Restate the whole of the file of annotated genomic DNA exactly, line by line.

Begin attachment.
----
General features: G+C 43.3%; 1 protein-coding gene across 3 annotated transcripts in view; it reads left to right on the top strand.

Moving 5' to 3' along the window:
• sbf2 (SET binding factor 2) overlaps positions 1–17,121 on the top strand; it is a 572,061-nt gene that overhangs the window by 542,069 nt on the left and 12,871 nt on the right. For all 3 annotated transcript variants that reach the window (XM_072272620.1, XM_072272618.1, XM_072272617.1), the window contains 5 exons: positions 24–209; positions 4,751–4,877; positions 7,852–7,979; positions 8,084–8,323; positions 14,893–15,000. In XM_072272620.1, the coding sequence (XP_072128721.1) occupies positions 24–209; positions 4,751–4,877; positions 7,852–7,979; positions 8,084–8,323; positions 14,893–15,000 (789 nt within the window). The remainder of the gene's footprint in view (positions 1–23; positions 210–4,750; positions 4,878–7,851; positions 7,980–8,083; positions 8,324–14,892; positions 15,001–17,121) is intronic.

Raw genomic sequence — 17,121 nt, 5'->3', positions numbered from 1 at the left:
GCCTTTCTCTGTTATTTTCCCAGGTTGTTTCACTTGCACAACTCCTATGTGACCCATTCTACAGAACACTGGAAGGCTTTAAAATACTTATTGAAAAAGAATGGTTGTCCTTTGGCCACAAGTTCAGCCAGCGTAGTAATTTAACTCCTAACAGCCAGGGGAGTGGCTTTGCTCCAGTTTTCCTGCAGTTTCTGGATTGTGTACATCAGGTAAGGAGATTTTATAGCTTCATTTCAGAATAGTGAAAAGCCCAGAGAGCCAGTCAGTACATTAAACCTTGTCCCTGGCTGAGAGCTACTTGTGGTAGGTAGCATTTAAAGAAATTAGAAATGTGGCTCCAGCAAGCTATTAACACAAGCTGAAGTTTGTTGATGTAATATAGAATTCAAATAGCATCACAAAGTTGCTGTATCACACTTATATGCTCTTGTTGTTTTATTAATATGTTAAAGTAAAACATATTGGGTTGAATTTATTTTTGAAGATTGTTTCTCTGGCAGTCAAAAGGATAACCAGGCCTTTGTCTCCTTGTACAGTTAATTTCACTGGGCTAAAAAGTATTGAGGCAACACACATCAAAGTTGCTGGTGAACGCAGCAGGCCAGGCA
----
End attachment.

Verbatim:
General features: G+C 43.3%; 1 protein-coding gene across 3 annotated transcripts in view; it reads left to right on the top strand.

Moving 5' to 3' along the window:
• sbf2 (SET binding factor 2) overlaps positions 1–17,121 on the top strand; it is a 572,061-nt gene that overhangs the window by 542,069 nt on the left and 12,871 nt on the right. For all 3 annotated transcript variants that reach the window (XM_072272620.1, XM_072272618.1, XM_072272617.1), the window contains 5 exons: positions 24–209; positions 4,751–4,877; positions 7,852–7,979; positions 8,084–8,323; positions 14,893–15,000. In XM_072272620.1, the coding sequence (XP_072128721.1) occupies positions 24–209; positions 4,751–4,877; positions 7,852–7,979; positions 8,084–8,323; positions 14,893–15,000 (789 nt within the window). The remainder of the gene's footprint in view (positions 1–23; positions 210–4,750; positions 4,878–7,851; positions 7,980–8,083; positions 8,324–14,892; positions 15,001–17,121) is intronic.

Raw genomic sequence — 17,121 nt, 5'->3', positions numbered from 1 at the left:
GCCTTTCTCTGTTATTTTCCCAGGTTGTTTCACTTGCACAACTCCTATGTGACCCATTCTACAGAACACTGGAAGGCTTTAAAATACTTATTGAAAAAGAATGGTTGTCCTTTGGCCACAAGTTCAGCCAGCGTAGTAATTTAACTCCTAACAGCCAGGGGAGTGGCTTTGCTCCAGTTTTCCTGCAGTTTCTGGATTGTGTACATCAGGTAAGGAGATTTTATAGCTTCATTTCAGAATAGTGAAAAGCCCAGAGAGCCAGTCAGTACATTAAACCTTGTCCCTGGCTGAGAGCTACTTGTGGTAGGTAGCATTTAAAGAAATTAGAAATGTGGCTCCAGCAAGCTATTAACACAAGCTGAAGTTTGTTGATGTAATATAGAATTCAAATAGCATCACAAAGTTGCTGTATCACACTTATATGCTCTTGTTGTTTTATTAATATGTTAAAGTAAAACATATTGGGTTGAATTTATTTTTGAAGATTGTTTCTCTGGCAGTCAAAAGGATAACCAGGCCTTTGTCTCCTTGTACAGTTAATTTCACTGGGCTAAAAAGTATTGAGGCAACACACATCAAAGTTGCTGGTGAACGCAGCAGGCCAGGCA